Pearl — By any measure, the new Bass Pro Shop Outdoor World store is going to be big. The more than $30-million facility, located at the interchange of Interstate 20, Interstate 55 and U.S. 49, is set for opening November 8, 2005, and will feature more than 100,000 square feet of retail space, a lake for fishing demonstrations, an aquarium and other amenities that are expected to attract two million or more visitors per year, and will employ 300 workers.
Since the project’s announcement in 2003, anticipation of the store’s opening has been keen — except maybe among metro Jackson-area outfitters. A multi-million-dollar incentive package from the state and city to Bass Pro Shops is their main beef.
Outfitters vow to compete
“If they had purchased the land themselves, if they had built the building themselves, it would be different,” said Rocky Duke, owner of The Outfitter in Richland, “but they used our tax dollars. I think that’s wrong.”
Van Allen, owner of Van’s Deer Processing and Sporting Goods in Brandon, was even stronger in his opinion.
“This is nothing but discrimination,” Allen said. “To give one company money and not another is discrimination, and it doesn’t make good sense. I understand that everybody wants to get that big business, like Nissan up in Canton. But it just isn’t right.”
However, neither Duke nor Allen is running scared. Duke pointed out that there are things local outfitters can offer that the Bass Pro Shop will not. For instance, The Outfitter offers meat processing, a service not planned for the Bass Pro Shop. And he feels his store will offer prices competitive with Bass Pro Shop. But he said, in the end, locals would be able to compete with the mega store through superior customer relations.
“We’ll compete with service,” Duke said. “We’re hoping our local clientele stays with us because we treated them well.”
Allen agreed. “We’ll carry more hunting accessories here than they will,” he said. “We’ll have stuff here they don’t have. And we just need to take care of our customers and our employees.”
Last year, well after Bass Pro Shops’ announcement of coming to Pearl, Allen expanded Van’s Deer Processing and Sporting Goods to 20,000 square feet, and the store draws customers from all over Mississippi and beyond for meat processing and, according to Allen, the largest inventory of guns in Mississippi. Allen said he sees an opportunity for bringing in new customers — using Bass Pro Shops name recognition and drawing power.
“Don’t think that I’m not going to have a billboard near there that tells everybody that we have the largest selection of guns in Mississippi at Van’s,” Allen said. “Don’t think I’m not going to know who the Bass Pro manager is. Don’t think I’m not going to learn the department heads at Bass Pro. When they don’t have something, maybe they’ll say, ‘Well, Van’s is right down the road. They have it.’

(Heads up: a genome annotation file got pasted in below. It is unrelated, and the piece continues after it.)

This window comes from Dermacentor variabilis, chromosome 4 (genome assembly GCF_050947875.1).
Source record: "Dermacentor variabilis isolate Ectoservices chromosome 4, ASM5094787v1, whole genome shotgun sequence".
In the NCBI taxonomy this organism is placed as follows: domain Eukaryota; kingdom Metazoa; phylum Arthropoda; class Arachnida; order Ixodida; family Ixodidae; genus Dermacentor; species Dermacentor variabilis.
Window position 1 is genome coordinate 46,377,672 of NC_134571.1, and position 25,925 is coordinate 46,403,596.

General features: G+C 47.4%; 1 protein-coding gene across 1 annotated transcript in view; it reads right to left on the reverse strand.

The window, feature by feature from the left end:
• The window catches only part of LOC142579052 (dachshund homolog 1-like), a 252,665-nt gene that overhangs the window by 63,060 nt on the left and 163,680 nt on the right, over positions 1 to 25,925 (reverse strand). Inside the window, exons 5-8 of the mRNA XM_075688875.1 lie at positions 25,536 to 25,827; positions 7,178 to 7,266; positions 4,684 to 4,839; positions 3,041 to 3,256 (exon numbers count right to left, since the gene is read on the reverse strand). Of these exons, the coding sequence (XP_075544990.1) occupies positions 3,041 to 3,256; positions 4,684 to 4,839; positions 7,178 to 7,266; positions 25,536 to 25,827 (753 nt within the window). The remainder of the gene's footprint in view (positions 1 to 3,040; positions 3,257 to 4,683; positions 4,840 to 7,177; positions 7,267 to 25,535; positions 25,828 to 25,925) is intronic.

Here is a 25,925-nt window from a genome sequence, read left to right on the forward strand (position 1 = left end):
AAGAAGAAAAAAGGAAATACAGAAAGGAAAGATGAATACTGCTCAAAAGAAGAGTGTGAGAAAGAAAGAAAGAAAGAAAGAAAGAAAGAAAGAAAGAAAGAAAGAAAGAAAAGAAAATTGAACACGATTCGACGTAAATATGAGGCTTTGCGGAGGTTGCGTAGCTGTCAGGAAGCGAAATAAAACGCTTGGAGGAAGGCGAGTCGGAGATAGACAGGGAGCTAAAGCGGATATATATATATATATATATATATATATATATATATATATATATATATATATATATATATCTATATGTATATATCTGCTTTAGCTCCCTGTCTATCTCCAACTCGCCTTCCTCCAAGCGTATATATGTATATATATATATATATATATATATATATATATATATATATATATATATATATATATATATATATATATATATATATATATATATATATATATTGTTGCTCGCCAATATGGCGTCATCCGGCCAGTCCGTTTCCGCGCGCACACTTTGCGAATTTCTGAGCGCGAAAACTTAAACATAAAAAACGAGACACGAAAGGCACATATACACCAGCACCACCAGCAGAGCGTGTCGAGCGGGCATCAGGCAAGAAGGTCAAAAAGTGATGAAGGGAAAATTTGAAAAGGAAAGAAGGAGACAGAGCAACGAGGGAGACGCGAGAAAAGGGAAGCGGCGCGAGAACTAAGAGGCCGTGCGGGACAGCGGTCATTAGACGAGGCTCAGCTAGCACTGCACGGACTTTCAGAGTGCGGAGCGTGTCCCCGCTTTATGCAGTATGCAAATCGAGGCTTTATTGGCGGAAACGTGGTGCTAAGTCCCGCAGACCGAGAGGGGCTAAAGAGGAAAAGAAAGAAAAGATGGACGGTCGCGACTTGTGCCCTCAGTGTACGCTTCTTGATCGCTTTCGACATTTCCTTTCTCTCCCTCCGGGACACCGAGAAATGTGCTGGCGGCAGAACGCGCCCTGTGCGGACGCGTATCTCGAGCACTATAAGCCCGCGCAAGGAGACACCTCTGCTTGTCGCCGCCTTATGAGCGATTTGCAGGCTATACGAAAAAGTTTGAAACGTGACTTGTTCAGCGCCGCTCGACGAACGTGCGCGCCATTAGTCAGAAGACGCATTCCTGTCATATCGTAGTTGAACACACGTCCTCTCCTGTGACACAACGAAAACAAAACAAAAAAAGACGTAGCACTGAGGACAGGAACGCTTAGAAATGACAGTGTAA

“I’m not scared of Bass Pro Shop. I think in the end it will increase business (for local outfitters). I think it will offer an opportunity for all of us. I’d love to be in the same parking lot with them. We could go toe-to-toe with them — and win.”
Bring on the tourists
Whether Bass Pro Shops’ arrival is in the end good or bad for local hunting and sporting goods retailers remains to be seen. However, there is little doubt that out-of-towners are on the way with the expressed mission of spending money in the metro area.
The Pearl Bass Pro Shop will be a component of the Bloomfield Development, a $55-million “lifestyle” development that includes the $28-million Trustmark Park, home of the Atlanta minor league baseball team the Mississippi Braves. It will also feature upscale shops, hotel and other amenities encompassing nearly 800,000 square feet of space and covering 150 or more acres. Total employment, including the Bass Pro Shop, is expected to be 1,000 workers.
Estimates run as high as 2.5 million visitors annually to the Bass Pro Shop. Fred Rendfrey, executive director of the Pearl Chamber of Commerce, said Bass Pro Shops is projecting each customer would spend $25, which means the Pearl store could generate approximately $62.5 million in gross sales.
“That’s not chump change, and the sales tax won’t be chump change, either,” Rendfrey said.
Rendfrey added that he had spoken with Bob Flowers with the Bloomfield Development, and the company is seeing a high volume of interest from prospective businesses looking to locate near Bass Pro/Bloomfield. Rendfrey said Bloomfield has purchased an additional 33 acres of land because of the interest, and expects the development’s square footage to increase.
On September 13, Pearl voters approved the creation of a restaurant tax district near the Bloomfield Development. Restaurants in that district will be assessed an additional 2% sales tax hike with the funds going toward infrastructure improvements in the immediate area around Bass Pro Shop. The vote failed by just a handful of votes last June. However, the September referendum easily cleared the required 60% approval.
“It’s very good news,” Rendfrey said. “After Hurricane Katrina, we were hesitant about how the vote would go.”
Contact MBJ staff writer Wally Northway at firstname.lastname@example.org.